Batteries and the 787

There is a news report that the 787 has experienced another battery incident in Japan.

And when we digest the sensational reporting, we find that . . . not so much.

A single battery cell “vented” as designed when a 787 was undergoing scheduled maintenance.  The 787 was owned by JAL and US authorities have not decided to investigate.

Which brings me to another, related issue:  The 787 battery fix.

This is a fix that by all appearances has done exactly what it was designed to do which is to inhibit the problem from occurring but also protect the airliner if it does occur.  That single cell venting mentioned up above?  That’s a design working as it is supposed to.  A cell may destruct but now it can’t induce a runaway event in the battery itself.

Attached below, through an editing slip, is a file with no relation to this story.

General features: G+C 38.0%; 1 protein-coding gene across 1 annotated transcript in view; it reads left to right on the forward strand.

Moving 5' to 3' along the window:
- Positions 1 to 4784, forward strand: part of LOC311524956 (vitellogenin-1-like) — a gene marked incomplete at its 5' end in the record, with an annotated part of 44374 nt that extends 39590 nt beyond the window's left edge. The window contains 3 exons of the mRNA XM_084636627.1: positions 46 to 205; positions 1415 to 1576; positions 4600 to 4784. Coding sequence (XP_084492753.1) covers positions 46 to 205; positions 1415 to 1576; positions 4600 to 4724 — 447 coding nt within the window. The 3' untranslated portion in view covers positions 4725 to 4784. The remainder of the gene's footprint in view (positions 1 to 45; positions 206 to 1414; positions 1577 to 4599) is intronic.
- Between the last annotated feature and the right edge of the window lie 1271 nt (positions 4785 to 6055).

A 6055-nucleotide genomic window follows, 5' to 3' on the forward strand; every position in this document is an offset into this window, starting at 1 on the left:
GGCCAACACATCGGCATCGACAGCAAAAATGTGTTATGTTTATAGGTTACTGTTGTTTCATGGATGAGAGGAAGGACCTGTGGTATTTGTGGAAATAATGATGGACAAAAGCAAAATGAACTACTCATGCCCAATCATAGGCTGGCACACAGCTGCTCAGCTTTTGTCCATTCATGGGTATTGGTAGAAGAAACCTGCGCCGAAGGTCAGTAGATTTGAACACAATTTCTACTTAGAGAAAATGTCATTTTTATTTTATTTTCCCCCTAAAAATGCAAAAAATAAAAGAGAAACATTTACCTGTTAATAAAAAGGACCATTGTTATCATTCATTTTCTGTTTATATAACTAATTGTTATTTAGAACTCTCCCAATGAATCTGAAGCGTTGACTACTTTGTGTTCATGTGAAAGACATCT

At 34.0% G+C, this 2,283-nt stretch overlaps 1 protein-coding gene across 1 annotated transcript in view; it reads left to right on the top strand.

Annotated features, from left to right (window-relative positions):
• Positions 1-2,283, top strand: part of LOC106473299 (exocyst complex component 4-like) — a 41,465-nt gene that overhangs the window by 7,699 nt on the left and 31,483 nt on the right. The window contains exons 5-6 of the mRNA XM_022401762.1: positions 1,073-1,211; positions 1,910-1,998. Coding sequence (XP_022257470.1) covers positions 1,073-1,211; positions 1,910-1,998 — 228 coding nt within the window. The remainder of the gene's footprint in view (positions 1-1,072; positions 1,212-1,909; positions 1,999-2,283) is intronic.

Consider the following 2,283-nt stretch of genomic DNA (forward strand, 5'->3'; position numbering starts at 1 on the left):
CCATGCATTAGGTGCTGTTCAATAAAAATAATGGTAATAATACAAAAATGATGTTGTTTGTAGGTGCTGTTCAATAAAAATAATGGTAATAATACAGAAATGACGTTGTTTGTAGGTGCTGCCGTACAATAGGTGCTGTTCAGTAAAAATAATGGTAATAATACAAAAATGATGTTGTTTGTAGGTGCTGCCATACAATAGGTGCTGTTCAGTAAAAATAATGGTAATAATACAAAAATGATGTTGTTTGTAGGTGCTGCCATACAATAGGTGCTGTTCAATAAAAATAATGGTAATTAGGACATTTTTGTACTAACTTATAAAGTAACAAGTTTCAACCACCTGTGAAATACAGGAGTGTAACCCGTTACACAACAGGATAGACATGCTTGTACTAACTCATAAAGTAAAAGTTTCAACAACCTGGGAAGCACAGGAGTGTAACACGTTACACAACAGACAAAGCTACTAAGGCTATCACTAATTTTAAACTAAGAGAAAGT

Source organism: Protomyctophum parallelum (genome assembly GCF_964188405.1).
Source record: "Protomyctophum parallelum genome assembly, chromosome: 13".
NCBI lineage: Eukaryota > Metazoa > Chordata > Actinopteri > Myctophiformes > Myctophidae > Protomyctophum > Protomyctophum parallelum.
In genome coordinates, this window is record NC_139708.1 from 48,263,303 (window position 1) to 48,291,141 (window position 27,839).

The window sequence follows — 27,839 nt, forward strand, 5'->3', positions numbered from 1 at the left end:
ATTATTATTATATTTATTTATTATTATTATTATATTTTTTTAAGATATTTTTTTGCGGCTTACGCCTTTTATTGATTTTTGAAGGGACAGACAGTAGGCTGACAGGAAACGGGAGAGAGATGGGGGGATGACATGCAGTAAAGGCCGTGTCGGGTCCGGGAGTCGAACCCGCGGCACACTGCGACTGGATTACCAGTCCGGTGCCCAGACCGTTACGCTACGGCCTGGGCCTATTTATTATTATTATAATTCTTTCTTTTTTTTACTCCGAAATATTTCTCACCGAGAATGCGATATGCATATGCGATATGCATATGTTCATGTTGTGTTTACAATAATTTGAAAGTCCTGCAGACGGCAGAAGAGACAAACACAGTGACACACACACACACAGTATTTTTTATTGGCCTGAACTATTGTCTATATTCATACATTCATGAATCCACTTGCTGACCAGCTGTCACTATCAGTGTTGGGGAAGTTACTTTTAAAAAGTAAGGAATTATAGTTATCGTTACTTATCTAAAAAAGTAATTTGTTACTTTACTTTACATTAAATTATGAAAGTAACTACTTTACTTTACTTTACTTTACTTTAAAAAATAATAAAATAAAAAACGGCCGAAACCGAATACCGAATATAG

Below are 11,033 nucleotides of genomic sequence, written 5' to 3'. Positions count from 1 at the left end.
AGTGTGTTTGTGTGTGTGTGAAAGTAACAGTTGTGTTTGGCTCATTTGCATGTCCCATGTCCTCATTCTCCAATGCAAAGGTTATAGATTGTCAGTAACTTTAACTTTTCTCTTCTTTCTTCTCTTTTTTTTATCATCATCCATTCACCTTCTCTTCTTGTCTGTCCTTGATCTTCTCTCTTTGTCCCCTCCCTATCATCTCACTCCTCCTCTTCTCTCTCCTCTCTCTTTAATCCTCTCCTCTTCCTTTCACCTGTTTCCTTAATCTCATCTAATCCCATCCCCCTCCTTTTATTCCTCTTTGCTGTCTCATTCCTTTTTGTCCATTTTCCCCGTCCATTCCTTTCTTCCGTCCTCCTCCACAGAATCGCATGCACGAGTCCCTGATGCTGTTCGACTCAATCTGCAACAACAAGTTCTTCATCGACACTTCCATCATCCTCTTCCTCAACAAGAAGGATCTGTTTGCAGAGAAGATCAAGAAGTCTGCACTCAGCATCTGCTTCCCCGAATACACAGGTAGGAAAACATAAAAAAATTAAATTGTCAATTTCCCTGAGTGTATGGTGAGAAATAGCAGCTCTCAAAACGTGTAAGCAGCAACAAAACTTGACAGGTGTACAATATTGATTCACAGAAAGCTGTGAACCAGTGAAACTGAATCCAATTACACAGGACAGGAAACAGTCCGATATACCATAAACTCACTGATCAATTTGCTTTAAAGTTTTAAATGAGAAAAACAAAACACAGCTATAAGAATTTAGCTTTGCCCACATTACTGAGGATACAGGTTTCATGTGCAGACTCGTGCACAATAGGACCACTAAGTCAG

I think quite a few people owe Boeing an apology for their rather strong criticisms of the battery fix design and what it would mean.  One of those people would be Elon Musk who famous tried to tell the chief engineer at Boeing how to fix the problem.  It’s notable that the Tesla S car is now the focus of . . . wait for it . . . batteries catching fire after accidents.

New technologies bring about new problems.  Sometimes those problems aren’t fully uncovered until something goes into service and that doesn’t mean aircraft (or cars) shouldn’t go into service.  We also shouldn’t be quite so quick to condemn an aircraft for a problem related to that new technology.  When the battery grounding was going on, there were several Talking Head experts opining that this aircraft is a failure and should possibly be permanently grounded.

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